A little bit Hamptons, a little bit Florida Keys but this tropical haven remains undeniably Australian. We've found the best things to do in Port Douglas this summer.
Nowhere blends a cruisy thongs-and- T-shirt lifestyle with upscale elegance quite like Port Douglas (Diju). One minute you’re wandering the Sunday markets sipping a coconut, the next it’s Margaritas and tapas on a breezy verandah as the sun sets over the marina. The Tropical North Queensland gateway to the Great Barrier Reef and Daintree Rainforest, this part of the country is like an Aussie wildlife picture book come to life: from the slyeyed crocodiles of the Daintree River and horn-headed cassowaries that dart around Cape Tribulation to the ever-changing underwater kaleidoscope of marine life on the reef. Here’s how to make the most of your northern escape.
By the end of 2021, Australia’s pioneers of barefoot, light-on-the-land luxury, James and Hayley Baillie of Baillie Lodges, will complete the transformation of Silky Oaks Lodge. And like all their other properties around Australia – including Longitude 131° at Uluru and Capella Lodge on Lord Howe Island – it promises to take luxury to another level. A $15-million renovation of the eco-lodge, just 25 minutes drive from Port Douglas, has resulted in 40 treehouse-style suites – some large enough for groups or families – with Mossman River and rainforest backdrops, and artwork from the Yalanji Arts Centre and digital artist Catherine Nelson. Guests will have access to exclusive Daintree and Great Barrier Reef tours with premium operators and the Treehouse Restaurant, headed by chef Mark Godbeer, is set to be a favourite with locals, too.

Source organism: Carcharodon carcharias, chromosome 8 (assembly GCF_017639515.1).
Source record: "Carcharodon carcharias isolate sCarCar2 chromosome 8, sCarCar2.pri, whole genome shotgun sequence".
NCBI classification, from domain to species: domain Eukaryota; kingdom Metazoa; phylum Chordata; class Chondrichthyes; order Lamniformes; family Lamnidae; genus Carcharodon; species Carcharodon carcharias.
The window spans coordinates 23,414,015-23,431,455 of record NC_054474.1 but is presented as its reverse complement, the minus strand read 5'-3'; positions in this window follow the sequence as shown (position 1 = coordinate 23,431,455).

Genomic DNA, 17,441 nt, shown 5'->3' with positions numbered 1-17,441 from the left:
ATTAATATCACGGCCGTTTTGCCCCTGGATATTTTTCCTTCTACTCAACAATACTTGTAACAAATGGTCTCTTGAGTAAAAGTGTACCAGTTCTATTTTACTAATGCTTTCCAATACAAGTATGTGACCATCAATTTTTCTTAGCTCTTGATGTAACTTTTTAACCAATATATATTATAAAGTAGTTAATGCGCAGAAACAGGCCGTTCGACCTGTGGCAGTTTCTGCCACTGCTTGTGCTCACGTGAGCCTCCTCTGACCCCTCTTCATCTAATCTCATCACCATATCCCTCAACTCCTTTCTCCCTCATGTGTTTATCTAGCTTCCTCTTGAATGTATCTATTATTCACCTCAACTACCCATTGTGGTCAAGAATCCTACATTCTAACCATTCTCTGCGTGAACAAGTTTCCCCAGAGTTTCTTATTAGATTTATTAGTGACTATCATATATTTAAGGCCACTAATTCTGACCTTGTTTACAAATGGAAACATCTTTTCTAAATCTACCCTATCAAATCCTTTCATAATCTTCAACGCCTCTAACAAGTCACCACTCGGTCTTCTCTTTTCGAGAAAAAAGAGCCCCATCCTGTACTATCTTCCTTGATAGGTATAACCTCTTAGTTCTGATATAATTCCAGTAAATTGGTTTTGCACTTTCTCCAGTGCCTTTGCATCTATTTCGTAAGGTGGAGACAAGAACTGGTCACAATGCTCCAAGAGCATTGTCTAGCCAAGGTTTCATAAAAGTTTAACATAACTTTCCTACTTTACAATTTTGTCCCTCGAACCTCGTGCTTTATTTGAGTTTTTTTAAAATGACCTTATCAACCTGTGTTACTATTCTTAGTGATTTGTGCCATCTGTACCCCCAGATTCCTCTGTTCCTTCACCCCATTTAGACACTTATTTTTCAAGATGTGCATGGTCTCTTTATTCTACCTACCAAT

Places to stay
The eco-resort at Thala Beach Nature Reserve sits on its own private headland just outside of town and is ideal for those who want to be away from the action – from its Sandpiper Suite you can see distant islands in the Coral Sea. The high-end self-contained apartments at Mandalay Port Douglas are a smart alternative for families looking to mix up restaurant trips with the occasional eggs-ontoast early night in. The clincher? It’s just steps from the beach. Kick back on the sun lounges around the pool at five bedroom The Bahama House Port Douglas, which has its own secret path to the golden sands of Four Mile Beach. If photo-ready interiors are your weakness, the palm-print walls and tropical-kitsch stylings of Nomad, a one-bedroom apartment in the centre of town, should be top of your list.
Oaks Kitchen & Garden is well worth the short drive to nearby Oak Beach – more so since it follows the ocean road. Chef Ben Wallace prepares a fragrant South-East Asian feast in an open-air to enjoy elegant mod-Oz fare that heroes local seafood, while at laid-back Grant Street Kitchen lunch is sorted with coral trout and prawn pies, gourmet rolls and fresh sushi bowls.
Hi Tide By The Beach café is a colourful hideaway on the Four Mile Beach side of town. Its herb-crowned eggs benny is one of the greatest anywhere and all dishes are generously garnished with herbs or fresh fruit (grab a seat in the cool courtyard out the back). The motto at hole-in-the-wall Sparrow is “coffee on the fly” so if you’re racing to get caffeinated before a reef tour or rainforest adventure, they’ll have a cup of Allpress into your hand pronto.